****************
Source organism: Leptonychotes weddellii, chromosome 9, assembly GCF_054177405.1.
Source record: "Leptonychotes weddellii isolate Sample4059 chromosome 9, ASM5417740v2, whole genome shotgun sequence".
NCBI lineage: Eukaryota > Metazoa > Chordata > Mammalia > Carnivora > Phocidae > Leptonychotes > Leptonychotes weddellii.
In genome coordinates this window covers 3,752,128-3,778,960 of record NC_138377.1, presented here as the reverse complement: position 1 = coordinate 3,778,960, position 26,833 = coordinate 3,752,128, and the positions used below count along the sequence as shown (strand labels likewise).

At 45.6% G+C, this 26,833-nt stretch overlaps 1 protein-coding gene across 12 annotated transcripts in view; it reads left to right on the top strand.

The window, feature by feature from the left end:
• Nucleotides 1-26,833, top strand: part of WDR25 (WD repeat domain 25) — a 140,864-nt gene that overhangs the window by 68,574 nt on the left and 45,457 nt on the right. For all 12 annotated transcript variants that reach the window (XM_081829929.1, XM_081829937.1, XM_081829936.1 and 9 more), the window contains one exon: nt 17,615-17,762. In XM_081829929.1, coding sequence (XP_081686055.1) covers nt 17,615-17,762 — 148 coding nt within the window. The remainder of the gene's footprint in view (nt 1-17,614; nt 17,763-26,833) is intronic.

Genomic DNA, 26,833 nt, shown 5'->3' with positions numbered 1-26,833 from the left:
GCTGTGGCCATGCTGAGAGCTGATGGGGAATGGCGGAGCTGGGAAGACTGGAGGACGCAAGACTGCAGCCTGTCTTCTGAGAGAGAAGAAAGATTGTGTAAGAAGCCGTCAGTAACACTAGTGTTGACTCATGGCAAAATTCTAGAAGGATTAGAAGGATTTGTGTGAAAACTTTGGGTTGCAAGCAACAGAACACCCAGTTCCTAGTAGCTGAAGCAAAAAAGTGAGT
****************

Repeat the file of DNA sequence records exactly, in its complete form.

Source organism: Leptonychotes weddellii, chromosome 9, assembly GCF_054177405.1.
Source record: "Leptonychotes weddellii isolate Sample4059 chromosome 9, ASM5417740v2, whole genome shotgun sequence".
NCBI lineage: Eukaryota > Metazoa > Chordata > Mammalia > Carnivora > Phocidae > Leptonychotes > Leptonychotes weddellii.
In genome coordinates this window covers 3,752,128-3,778,960 of record NC_138377.1, presented here as the reverse complement: position 1 = coordinate 3,778,960, position 26,833 = coordinate 3,752,128, and the positions used below count along the sequence as shown (strand labels likewise).

At 45.6% G+C, this 26,833-nt stretch overlaps 1 protein-coding gene across 12 annotated transcripts in view; it reads left to right on the top strand.

The window, feature by feature from the left end:
• Nucleotides 1-26,833, top strand: part of WDR25 (WD repeat domain 25) — a 140,864-nt gene that overhangs the window by 68,574 nt on the left and 45,457 nt on the right. For all 12 annotated transcript variants that reach the window (XM_081829929.1, XM_081829937.1, XM_081829936.1 and 9 more), the window contains one exon: nt 17,615-17,762. In XM_081829929.1, coding sequence (XP_081686055.1) covers nt 17,615-17,762 — 148 coding nt within the window. The remainder of the gene's footprint in view (nt 1-17,614; nt 17,763-26,833) is intronic.

Genomic DNA, 26,833 nt, shown 5'->3' with positions numbered 1-26,833 from the left:
GCTGTGGCCATGCTGAGAGCTGATGGGGAATGGCGGAGCTGGGAAGACTGGAGGACGCAAGACTGCAGCCTGTCTTCTGAGAGAGAAGAAAGATTGTGTAAGAAGCCGTCAGTAACACTAGTGTTGACTCATGGCAAAATTCTAGAAGGATTAGAAGGATTTGTGTGAAAACTTTGGGTTGCAAGCAACAGAACACCCAGTTCCTAGTAGCTGAAGCAAAAAAGTGAGT